Since this article (and the coronavirus-themed graphic above) was filed, the situation in much of New South Wales has altered significantly. We wish everyone impacted by the latest COVID-19 outbreak well, and hope it will be brought under control quickly.
In the spirit of maintaining some sort of end of year normality, however, and acknowledging the content of the article remains valid, we figured we'd press on with our celebration of the year in beer in the state. Here's to 2021 being rather less challenging.
What’s left to say about the last twelve months in New South Wales that hasn’t already been said a million times? Drought, fires, floods, pandemic, lockdown, social distancing, QR code check-ins etc. You all know the drill by now.
We may as well be upfront in declaring that, while the NSW Crafty Pint team probably gets to sample more beers than most, we haven't spent as much time outside Sydney as we would in a normal year, hence the somewhat different approach from previous years.
Trying to decide on the best beers and significant moments within the beer community over the last year can be a bit of a tough ask when, instead of getting out and about and talking to brewers, publicans and fellow beer lovers, you’re stuck at home quietly ordering yet another couple of four-packs from somewhere local.
However, as we're doing with each of these 2020 roundups, we have picked out some of the standout beers, breweries and moments of the past twelve months, and had a look at what the future might bring.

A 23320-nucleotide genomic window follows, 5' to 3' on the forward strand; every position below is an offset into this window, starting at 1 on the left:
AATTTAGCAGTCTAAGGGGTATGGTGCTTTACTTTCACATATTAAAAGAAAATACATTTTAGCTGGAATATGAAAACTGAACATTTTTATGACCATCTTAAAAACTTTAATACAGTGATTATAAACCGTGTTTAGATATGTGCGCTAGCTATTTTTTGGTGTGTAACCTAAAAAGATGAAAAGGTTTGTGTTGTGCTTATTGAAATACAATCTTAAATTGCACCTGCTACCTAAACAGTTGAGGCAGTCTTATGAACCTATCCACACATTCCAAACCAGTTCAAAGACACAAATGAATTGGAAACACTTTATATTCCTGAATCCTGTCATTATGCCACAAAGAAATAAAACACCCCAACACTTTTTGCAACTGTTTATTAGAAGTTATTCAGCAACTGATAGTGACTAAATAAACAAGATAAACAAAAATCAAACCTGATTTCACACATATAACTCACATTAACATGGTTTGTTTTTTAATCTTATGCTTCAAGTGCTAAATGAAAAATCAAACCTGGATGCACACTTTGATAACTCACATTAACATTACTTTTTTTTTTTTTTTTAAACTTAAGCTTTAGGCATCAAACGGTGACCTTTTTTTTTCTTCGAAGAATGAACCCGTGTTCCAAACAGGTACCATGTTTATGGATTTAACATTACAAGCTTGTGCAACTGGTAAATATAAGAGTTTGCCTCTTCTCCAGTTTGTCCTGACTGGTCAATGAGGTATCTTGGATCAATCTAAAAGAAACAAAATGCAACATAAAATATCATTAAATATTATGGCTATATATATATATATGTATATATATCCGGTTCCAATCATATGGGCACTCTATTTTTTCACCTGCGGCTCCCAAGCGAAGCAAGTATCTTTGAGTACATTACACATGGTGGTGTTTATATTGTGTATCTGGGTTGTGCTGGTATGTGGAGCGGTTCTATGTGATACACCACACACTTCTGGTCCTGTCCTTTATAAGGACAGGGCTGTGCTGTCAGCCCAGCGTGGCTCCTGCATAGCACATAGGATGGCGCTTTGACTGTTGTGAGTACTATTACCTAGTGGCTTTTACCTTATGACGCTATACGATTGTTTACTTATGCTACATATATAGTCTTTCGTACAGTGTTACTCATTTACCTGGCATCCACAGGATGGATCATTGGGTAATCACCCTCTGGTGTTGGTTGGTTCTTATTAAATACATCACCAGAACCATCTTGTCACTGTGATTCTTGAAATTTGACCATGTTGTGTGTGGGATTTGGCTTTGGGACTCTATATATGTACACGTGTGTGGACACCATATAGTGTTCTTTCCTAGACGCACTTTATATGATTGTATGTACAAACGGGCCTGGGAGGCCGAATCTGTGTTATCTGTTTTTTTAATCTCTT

You may disagree the beers that start the roundup were the best and brightest the state had to offer in 2020 but, in our defence, trying to pick only five stylistically diverse beers out of the hundreds, if not thousands, of beers brewed each year nowadays is a herculean task. We absolutely stand by each one of the below as extraordinary in their own right, all fit to demonstrate that beer in NSW has never been better.
Top Five Beers
Mountain Culture Beer Co Be Kind Rewind
There was no shortage of hype releases during the COVID lockdown, but arguably none more so than this big DDH IPA from certified 2020 Darlings, Mountain Culture. In a lot of ways, this beer is emblematic of what changed in the Australian beer landscape in this most hellish of years.
Released in the initial stages of the country-wide lockdown in April and available almost exclusively from the brewery’s own online store, Be Kind Rewind sent social media into a full-scale meltdown. Facebook groups engaging in a civil war over users having the audacity to pose with more than a full cartons worth when others were being left wet faced and impotent in front of a sold out screen. Being able to witness a philosophical discussion about the merits of the free market play out amongst unfocused photos of dirty glasses in dank hovels was a real beacon of light in a truly dark time.
In a year when so many breweries were simply turning a big dial labelled "hops and haze", and constantly looking back at the audience for approval like contestants on The Price is Right, Be Kind Rewind still stood out from its peers. A massive, juicy hop aroma without any prickly hop burn, subtle malt sweetness without lactose, and an undercurrent of dank bitterness. Currently sitting tied for first place at the top of the Australian Untappd beer ratings, it’s a beer of exceptional balance by one of the best brewers in the country.